Osborne Perry Anderson was one of the five African American men to accompany John Brown in the raid on the Federal Arsenal at Harpers Ferry, Virginia (now West Virginia) in October 1859. Anderson was a free-born black abolitionist, born in West Fallow Field, Pennsylvania on July 27, 1830. Along with John Anthony Copeland Jr., another member of the Brown raiding party, Anderson attended Oberlin College in Oberlin, Ohio. He later moved to Chatham, Canada, where he worked as a printer for Mary Ann Shadd‘s newspaper, the Provincial Freeman. In 1858 Anderson met John Brown and eventually became persuaded to join his band of men determined to attack Harpers Ferry.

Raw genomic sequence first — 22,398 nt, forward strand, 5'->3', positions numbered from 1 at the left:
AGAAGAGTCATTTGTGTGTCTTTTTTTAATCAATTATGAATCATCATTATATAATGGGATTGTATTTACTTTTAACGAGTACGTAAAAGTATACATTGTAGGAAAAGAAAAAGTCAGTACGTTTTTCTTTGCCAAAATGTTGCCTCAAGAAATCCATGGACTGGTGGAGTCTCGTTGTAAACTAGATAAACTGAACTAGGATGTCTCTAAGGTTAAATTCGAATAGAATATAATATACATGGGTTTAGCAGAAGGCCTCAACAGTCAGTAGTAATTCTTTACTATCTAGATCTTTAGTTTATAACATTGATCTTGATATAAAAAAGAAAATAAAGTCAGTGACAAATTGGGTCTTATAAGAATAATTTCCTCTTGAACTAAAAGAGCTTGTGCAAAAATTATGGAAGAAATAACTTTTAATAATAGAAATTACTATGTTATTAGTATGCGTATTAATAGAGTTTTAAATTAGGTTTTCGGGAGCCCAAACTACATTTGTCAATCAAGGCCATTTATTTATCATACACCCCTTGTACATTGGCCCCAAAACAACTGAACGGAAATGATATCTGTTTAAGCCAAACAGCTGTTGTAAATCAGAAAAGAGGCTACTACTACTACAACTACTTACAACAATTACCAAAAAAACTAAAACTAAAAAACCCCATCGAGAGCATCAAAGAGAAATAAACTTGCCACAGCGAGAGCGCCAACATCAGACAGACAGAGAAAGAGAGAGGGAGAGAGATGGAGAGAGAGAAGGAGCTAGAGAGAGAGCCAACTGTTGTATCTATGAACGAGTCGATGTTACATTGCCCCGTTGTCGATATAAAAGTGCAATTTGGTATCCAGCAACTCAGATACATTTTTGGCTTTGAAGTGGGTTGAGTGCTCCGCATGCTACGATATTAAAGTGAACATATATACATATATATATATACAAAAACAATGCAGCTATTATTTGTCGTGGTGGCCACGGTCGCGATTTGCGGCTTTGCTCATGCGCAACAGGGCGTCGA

Osborne Anderson was among the five followers of Brown who escaped capture when U.S. Marines attacked the Arsenal to stop the raid. He was the only African American to escape capture.
In 1861 Anderson, now safely in the North, wrote A Voice From Harper’s Ferry with assistance from Mary Ann Shadd, in which he described his role in the raid and argued that many local slaves would have welcomed their liberation and some, in fact, had helped Brown and his men. Anderson’s account was the only one published by a member of Brown’s party and provided a rare first-hand description of the events and the motivation of these abolitionists.
"Seventeen whites and five blacks participated in John Brown's raid on Harper's Ferry. Osborne Anderson was the only black person who survived to write about the experience."
Let us know what you think of our stories by leaving a comment.